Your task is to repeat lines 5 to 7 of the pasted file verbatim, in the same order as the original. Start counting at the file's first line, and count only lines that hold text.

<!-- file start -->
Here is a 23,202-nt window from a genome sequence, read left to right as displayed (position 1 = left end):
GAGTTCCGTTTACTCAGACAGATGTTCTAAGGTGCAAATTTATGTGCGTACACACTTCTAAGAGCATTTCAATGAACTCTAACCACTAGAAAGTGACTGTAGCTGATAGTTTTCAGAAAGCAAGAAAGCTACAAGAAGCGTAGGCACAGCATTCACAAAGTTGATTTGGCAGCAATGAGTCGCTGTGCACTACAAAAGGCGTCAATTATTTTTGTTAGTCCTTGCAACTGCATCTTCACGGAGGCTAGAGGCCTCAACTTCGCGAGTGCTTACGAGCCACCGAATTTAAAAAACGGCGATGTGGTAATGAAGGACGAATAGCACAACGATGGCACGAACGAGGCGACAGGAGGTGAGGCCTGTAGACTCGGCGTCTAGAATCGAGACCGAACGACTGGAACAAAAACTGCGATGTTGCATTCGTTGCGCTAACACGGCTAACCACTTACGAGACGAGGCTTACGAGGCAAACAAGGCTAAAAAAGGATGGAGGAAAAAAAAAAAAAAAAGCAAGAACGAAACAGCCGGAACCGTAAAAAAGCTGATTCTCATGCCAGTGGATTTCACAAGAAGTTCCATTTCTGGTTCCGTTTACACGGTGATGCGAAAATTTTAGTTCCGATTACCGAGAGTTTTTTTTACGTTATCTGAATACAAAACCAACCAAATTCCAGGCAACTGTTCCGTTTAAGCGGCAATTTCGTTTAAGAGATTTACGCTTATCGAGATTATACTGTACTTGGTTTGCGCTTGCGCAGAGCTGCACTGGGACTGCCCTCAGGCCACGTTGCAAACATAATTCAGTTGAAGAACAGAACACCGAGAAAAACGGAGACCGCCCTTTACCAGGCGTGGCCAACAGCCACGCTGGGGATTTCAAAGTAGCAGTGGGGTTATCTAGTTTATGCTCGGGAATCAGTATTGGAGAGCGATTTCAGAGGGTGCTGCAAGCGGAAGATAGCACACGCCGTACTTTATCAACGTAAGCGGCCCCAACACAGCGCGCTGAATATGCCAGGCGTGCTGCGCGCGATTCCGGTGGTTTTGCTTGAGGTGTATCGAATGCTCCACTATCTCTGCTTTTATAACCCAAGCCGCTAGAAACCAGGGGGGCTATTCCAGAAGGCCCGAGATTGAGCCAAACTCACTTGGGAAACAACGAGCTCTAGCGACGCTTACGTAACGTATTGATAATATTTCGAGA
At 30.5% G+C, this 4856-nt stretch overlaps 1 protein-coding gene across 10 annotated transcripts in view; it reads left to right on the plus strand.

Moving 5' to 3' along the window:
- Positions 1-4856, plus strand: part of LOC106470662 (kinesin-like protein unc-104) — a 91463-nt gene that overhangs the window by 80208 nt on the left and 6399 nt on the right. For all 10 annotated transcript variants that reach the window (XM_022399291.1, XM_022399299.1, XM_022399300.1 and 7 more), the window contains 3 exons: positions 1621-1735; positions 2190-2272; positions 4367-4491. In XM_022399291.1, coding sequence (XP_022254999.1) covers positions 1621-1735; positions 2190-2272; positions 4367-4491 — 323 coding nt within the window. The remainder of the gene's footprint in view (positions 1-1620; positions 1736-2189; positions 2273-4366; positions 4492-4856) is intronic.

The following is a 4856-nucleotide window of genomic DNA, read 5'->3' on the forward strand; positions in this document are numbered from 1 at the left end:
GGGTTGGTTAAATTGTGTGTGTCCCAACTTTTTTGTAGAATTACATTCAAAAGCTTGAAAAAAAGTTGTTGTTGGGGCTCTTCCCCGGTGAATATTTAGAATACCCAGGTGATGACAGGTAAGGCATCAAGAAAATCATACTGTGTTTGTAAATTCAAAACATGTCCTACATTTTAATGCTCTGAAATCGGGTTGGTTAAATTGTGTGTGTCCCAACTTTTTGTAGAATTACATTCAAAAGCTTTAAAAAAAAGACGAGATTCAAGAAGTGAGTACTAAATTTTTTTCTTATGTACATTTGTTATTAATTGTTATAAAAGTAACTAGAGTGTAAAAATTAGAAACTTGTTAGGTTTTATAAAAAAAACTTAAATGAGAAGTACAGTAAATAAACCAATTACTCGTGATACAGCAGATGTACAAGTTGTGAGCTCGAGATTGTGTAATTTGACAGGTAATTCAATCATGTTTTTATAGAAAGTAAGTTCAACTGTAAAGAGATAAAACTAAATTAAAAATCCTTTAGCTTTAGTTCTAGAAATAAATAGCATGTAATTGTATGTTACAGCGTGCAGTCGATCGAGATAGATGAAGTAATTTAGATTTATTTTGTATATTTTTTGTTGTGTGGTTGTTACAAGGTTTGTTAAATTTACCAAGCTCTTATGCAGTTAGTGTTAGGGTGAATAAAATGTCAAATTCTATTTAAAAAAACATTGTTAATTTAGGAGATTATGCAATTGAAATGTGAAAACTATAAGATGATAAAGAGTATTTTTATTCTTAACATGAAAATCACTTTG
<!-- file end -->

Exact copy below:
- Positions 1-4856, plus strand: part of LOC106470662 (kinesin-like protein unc-104) — a 91463-nt gene that overhangs the window by 80208 nt on the left and 6399 nt on the right. For all 10 annotated transcript variants that reach the window (XM_022399291.1, XM_022399299.1, XM_022399300.1 and 7 more), the window contains 3 exons: positions 1621-1735; positions 2190-2272; positions 4367-4491. In XM_022399291.1, coding sequence (XP_022254999.1) covers positions 1621-1735; positions 2190-2272; positions 4367-4491 — 323 coding nt within the window. The remainder of the gene's footprint in view (positions 1-1620; positions 1736-2189; positions 2273-4366; positions 4492-4856) is intronic.

The following is a 4856-nucleotide window of genomic DNA, read 5'->3' on the forward strand; positions in this document are numbered from 1 at the left end:
GGGTTGGTTAAATTGTGTGTGTCCCAACTTTTTTGTAGAATTACATTCAAAAGCTTGAAAAAAAGTTGTTGTTGGGGCTCTTCCCCGGTGAATATTTAGAATACCCAGGTGATGACAGGTAAGGCATCAAGAAAATCATACTGTGTTTGTAAATTCAAAACATGTCCTACATTTTAATGCTCTGAAATCGGGTTGGTTAAATTGTGTGTGTCCCAACTTTTTGTAGAATTACATTCAAAAGCTTTAAAAAAAAGACGAGATTCAAGAAGTGAGTACTAAATTTTTTTCTTATGTACATTTGTTATTAATTGTTATAAAAGTAACTAGAGTGTAAAAATTAGAAACTTGTTAGGTTTTATAAAAAAAACTTAAATGAGAAGTACAGTAAATAAACCAATTACTCGTGATACAGCAGATGTACAAGTTGTGAGCTCGAGATTGTGTAATTTGACAGGTAATTCAATCATGTTTTTATAGAAAGTAAGTTCAACTGTAAAGAGATAAAACTAAATTAAAAATCCTTTAGCTTTAGTTCTAGAAATAAATAGCATGTAATTGTATGTTACAGCGTGCAGTCGATCGAGATAGATGAAGTAATTTAGATTTATTTTGTATATTTTTTGTTGTGTGGTTGTTACAAGGTTTGTTAAATTTACCAAGCTCTTATGCAGTTAGTGTTAGGGTGAATAAAATGTCAAATTCTATTTAAAAAAACATTGTTAATTTAGGAGATTATGCAATTGAAATGTGAAAACTATAAGATGATAAAGAGTATTTTTATTCTTAACATGAAAATCACTTTG